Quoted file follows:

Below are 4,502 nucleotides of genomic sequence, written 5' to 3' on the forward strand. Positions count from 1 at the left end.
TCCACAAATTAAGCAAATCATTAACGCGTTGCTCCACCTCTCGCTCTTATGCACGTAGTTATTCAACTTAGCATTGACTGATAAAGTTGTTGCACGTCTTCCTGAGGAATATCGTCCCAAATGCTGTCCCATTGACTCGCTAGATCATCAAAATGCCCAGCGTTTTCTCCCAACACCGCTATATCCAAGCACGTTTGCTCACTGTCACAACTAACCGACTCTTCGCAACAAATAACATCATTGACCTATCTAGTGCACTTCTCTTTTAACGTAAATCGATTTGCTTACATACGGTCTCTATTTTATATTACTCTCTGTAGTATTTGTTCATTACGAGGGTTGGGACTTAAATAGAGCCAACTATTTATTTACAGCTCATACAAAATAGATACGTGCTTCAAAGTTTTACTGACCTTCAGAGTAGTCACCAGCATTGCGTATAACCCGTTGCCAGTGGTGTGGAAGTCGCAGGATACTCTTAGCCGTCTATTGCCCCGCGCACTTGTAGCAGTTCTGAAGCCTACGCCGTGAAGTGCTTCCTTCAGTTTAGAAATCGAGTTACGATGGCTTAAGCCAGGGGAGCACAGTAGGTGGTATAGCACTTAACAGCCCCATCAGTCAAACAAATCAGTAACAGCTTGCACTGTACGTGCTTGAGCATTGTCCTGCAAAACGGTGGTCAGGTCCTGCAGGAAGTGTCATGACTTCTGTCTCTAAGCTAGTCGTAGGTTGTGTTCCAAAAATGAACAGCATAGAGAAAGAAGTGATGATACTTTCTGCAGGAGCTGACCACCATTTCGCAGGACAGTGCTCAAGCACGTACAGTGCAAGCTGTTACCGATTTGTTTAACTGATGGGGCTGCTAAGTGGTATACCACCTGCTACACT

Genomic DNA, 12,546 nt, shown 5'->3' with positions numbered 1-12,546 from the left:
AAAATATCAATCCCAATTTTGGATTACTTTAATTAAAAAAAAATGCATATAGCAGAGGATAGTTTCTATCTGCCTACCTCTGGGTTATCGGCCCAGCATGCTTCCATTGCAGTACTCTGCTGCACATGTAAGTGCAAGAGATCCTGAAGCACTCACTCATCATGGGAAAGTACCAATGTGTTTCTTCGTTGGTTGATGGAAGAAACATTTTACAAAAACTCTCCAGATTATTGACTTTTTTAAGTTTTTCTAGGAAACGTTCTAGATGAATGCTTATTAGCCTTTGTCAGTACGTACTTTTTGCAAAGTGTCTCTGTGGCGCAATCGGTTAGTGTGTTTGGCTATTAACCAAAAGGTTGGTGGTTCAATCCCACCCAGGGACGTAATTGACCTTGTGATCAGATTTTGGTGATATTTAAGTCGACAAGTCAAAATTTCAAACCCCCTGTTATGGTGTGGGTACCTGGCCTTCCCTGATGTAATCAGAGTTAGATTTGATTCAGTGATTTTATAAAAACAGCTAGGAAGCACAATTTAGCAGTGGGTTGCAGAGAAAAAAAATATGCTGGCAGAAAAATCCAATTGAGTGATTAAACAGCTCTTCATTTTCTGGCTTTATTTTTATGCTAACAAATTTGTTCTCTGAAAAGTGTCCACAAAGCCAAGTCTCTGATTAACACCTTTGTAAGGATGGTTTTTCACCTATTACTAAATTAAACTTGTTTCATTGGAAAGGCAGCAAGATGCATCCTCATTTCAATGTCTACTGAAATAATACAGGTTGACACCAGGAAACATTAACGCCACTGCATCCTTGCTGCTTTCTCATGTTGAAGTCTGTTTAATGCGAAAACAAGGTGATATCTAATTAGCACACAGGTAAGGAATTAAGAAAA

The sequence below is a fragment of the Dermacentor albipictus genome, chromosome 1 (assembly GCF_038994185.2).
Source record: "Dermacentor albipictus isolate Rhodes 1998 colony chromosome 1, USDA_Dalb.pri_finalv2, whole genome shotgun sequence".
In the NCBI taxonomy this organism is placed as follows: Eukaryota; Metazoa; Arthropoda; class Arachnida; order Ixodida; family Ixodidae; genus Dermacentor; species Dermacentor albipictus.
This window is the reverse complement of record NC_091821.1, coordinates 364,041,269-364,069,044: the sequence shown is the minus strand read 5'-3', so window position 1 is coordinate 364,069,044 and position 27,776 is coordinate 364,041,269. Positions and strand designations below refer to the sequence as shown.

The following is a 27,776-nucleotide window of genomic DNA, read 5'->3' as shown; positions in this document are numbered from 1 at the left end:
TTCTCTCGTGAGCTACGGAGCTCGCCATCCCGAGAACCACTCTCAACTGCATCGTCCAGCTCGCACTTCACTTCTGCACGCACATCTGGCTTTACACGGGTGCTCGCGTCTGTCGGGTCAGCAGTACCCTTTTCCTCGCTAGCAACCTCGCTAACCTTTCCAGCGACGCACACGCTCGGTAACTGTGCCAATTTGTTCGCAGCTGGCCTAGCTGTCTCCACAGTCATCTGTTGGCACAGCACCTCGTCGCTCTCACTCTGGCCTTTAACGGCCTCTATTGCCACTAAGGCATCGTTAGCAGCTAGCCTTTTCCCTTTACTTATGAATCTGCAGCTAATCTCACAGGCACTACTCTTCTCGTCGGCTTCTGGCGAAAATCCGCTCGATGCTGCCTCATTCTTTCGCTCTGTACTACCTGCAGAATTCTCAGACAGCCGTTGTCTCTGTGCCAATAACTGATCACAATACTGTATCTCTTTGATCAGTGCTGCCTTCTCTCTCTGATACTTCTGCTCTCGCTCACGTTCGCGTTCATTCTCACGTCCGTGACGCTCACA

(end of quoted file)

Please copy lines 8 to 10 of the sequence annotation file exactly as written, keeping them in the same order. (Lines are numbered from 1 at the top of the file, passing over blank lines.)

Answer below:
This window is the reverse complement of record NC_091821.1, coordinates 364,041,269-364,069,044: the sequence shown is the minus strand read 5'-3', so window position 1 is coordinate 364,069,044 and position 27,776 is coordinate 364,041,269. Positions and strand designations below refer to the sequence as shown.

The following is a 27,776-nucleotide window of genomic DNA, read 5'->3' as shown; positions in this document are numbered from 1 at the left end:
TTCTCTCGTGAGCTACGGAGCTCGCCATCCCGAGAACCACTCTCAACTGCATCGTCCAGCTCGCACTTCACTTCTGCACGCACATCTGGCTTTACACGGGTGCTCGCGTCTGTCGGGTCAGCAGTACCCTTTTCCTCGCTAGCAACCTCGCTAACCTTTCCAGCGACGCACACGCTCGGTAACTGTGCCAATTTGTTCGCAGCTGGCCTAGCTGTCTCCACAGTCATCTGTTGGCACAGCACCTCGTCGCTCTCACTCTGGCCTTTAACGGCCTCTATTGCCACTAAGGCATCGTTAGCAGCTAGCCTTTTCCCTTTACTTATGAATCTGCAGCTAATCTCACAGGCACTACTCTTCTCGTCGGCTTCTGGCGAAAATCCGCTCGATGCTGCCTCATTCTTTCGCTCTGTACTACCTGCAGAATTCTCAGACAGCCGTTGTCTCTGTGCCAATAACTGATCACAATACTGTATCTCTTTGATCAGTGCTGCCTTCTCTCTCTGATACTTCTGCTCTCGCTCACGTTCGCGTTCATTCTCACGTCCGTGACGCTCACA